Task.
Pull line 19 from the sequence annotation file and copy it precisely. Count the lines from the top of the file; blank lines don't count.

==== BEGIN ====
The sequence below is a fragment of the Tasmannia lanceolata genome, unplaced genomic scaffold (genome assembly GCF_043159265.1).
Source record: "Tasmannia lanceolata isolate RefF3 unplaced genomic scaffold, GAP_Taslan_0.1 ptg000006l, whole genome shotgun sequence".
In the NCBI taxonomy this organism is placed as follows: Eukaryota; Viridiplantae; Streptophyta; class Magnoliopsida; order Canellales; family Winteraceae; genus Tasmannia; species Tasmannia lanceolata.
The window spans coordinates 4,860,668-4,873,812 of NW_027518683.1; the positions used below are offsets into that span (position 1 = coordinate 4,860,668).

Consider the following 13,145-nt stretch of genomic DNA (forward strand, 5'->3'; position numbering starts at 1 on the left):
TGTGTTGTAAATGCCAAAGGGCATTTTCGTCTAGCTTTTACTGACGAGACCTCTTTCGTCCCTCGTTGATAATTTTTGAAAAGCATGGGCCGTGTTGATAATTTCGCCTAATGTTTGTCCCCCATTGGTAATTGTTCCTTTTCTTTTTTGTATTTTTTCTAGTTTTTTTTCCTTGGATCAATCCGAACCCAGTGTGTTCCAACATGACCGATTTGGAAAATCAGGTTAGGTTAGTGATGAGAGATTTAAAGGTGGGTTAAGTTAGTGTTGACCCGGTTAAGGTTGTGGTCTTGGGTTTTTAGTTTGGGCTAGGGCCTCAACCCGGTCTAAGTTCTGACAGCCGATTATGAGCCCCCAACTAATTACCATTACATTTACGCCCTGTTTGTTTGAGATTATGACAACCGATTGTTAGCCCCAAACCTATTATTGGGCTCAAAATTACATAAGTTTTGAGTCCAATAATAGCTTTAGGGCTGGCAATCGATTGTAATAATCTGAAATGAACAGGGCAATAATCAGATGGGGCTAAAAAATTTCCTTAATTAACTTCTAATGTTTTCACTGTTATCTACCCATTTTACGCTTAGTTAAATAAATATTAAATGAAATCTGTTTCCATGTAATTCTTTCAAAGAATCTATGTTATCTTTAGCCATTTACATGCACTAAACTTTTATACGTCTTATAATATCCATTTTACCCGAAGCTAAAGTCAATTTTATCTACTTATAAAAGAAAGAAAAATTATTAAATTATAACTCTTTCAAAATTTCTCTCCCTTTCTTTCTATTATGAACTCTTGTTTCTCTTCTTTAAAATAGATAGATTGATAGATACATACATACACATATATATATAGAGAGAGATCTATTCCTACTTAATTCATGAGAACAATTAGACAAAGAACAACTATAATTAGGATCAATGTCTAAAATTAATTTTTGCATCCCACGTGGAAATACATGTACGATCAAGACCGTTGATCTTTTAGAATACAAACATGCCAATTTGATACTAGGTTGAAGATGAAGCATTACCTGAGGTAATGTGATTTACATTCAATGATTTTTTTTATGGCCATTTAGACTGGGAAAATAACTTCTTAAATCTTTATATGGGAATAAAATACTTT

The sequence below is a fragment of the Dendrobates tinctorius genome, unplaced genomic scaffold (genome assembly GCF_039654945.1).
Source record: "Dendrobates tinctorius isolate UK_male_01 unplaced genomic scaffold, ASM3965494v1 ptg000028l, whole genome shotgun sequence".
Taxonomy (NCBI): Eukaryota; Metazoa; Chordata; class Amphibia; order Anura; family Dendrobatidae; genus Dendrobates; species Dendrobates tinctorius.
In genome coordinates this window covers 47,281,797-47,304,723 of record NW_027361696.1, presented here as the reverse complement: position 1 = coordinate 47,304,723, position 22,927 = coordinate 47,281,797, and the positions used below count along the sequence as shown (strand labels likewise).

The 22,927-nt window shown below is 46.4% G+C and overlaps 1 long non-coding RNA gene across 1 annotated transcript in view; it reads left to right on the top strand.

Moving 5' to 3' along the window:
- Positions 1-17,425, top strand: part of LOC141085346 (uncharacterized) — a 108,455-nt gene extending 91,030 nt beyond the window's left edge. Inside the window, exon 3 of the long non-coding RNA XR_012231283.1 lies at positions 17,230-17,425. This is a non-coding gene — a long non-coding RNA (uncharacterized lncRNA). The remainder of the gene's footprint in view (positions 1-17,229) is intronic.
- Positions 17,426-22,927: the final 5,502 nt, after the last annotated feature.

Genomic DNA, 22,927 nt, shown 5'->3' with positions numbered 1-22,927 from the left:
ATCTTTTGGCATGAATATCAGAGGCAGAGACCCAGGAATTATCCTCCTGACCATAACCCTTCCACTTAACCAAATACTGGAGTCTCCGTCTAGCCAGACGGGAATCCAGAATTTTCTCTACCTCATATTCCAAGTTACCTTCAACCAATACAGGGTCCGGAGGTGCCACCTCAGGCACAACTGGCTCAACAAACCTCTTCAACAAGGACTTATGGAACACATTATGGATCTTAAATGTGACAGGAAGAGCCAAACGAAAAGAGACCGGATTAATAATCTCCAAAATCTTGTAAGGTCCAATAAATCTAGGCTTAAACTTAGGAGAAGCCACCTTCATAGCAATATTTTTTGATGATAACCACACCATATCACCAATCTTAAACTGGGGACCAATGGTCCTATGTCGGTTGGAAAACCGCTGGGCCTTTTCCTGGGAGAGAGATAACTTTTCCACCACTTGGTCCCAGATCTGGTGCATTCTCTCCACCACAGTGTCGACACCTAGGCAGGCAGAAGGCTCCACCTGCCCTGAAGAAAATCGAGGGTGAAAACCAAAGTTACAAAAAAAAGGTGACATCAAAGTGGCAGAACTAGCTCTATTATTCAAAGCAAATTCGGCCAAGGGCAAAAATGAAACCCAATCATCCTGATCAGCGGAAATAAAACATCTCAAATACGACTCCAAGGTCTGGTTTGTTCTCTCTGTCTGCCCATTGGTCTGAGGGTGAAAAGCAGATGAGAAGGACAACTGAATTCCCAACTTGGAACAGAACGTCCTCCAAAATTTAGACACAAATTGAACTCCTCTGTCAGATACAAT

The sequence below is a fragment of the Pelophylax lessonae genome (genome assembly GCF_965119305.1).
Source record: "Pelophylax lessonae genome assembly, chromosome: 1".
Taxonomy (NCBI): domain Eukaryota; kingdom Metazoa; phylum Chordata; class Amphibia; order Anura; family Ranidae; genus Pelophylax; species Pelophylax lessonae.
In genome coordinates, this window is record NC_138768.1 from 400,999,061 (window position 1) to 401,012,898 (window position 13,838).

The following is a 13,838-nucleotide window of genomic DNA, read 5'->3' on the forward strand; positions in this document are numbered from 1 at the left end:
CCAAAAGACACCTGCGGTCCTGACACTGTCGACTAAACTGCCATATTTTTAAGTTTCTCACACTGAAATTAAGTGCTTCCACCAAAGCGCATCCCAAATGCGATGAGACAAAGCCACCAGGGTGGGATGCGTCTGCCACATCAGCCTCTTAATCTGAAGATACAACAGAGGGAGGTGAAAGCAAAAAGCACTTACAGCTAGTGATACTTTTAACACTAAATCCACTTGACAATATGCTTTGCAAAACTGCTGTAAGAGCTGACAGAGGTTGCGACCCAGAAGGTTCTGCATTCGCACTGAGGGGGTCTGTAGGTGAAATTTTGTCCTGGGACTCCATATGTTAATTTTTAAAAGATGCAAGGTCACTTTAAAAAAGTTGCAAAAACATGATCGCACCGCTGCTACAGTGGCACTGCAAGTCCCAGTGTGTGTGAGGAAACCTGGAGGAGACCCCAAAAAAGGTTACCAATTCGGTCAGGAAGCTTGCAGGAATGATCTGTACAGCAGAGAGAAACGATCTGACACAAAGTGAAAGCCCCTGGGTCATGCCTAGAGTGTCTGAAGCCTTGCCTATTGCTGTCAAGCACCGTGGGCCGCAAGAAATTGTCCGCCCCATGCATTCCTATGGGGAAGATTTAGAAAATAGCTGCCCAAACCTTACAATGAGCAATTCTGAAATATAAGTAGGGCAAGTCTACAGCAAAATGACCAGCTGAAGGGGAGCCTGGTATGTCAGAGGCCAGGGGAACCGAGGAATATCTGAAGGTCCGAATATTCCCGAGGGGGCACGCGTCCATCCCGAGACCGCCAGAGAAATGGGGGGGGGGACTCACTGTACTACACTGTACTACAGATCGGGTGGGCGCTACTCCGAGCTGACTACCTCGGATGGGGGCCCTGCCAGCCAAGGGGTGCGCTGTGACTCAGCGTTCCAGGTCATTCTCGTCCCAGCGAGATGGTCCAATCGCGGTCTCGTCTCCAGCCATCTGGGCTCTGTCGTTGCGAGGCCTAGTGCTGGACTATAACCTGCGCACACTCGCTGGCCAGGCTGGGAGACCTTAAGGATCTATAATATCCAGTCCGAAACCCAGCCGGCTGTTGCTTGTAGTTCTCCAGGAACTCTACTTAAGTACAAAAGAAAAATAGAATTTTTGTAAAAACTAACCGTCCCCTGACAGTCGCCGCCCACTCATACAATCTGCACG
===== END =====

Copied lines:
Taxonomy (NCBI): domain Eukaryota; kingdom Metazoa; phylum Chordata; class Amphibia; order Anura; family Ranidae; genus Pelophylax; species Pelophylax lessonae.